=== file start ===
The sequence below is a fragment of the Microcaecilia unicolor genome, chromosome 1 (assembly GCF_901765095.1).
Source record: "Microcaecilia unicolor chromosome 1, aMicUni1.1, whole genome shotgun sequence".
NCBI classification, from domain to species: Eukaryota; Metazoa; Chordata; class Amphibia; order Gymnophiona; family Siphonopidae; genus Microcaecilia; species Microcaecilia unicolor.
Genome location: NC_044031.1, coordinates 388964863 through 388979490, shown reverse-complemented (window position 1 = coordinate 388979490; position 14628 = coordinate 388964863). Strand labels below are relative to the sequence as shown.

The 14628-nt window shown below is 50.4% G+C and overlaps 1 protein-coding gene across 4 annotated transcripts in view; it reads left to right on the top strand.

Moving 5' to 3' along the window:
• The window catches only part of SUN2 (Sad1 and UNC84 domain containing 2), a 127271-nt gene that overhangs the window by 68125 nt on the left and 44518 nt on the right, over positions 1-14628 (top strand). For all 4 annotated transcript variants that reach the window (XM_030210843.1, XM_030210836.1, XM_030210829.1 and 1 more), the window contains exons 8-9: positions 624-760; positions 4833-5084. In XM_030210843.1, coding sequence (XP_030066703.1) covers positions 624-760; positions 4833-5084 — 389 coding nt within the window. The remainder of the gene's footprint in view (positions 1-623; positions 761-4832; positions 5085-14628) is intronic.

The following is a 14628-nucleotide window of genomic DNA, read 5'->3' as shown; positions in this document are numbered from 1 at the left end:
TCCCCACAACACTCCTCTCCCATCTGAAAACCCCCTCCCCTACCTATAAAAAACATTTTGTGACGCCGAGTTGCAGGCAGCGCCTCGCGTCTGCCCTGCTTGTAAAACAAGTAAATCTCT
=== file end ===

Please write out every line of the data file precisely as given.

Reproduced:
The sequence below is a fragment of the Microcaecilia unicolor genome, chromosome 1 (assembly GCF_901765095.1).
Source record: "Microcaecilia unicolor chromosome 1, aMicUni1.1, whole genome shotgun sequence".
NCBI classification, from domain to species: Eukaryota; Metazoa; Chordata; class Amphibia; order Gymnophiona; family Siphonopidae; genus Microcaecilia; species Microcaecilia unicolor.
Genome location: NC_044031.1, coordinates 388964863 through 388979490, shown reverse-complemented (window position 1 = coordinate 388979490; position 14628 = coordinate 388964863). Strand labels below are relative to the sequence as shown.

The 14628-nt window shown below is 50.4% G+C and overlaps 1 protein-coding gene across 4 annotated transcripts in view; it reads left to right on the top strand.

Moving 5' to 3' along the window:
• The window catches only part of SUN2 (Sad1 and UNC84 domain containing 2), a 127271-nt gene that overhangs the window by 68125 nt on the left and 44518 nt on the right, over positions 1-14628 (top strand). For all 4 annotated transcript variants that reach the window (XM_030210843.1, XM_030210836.1, XM_030210829.1 and 1 more), the window contains exons 8-9: positions 624-760; positions 4833-5084. In XM_030210843.1, coding sequence (XP_030066703.1) covers positions 624-760; positions 4833-5084 — 389 coding nt within the window. The remainder of the gene's footprint in view (positions 1-623; positions 761-4832; positions 5085-14628) is intronic.

The following is a 14628-nucleotide window of genomic DNA, read 5'->3' as shown; positions in this document are numbered from 1 at the left end:
TCCCCACAACACTCCTCTCCCATCTGAAAACCCCCTCCCCTACCTATAAAAAACATTTTGTGACGCCGAGTTGCAGGCAGCGCCTCGCGTCTGCCCTGCTTGTAAAACAAGTAAATCTCT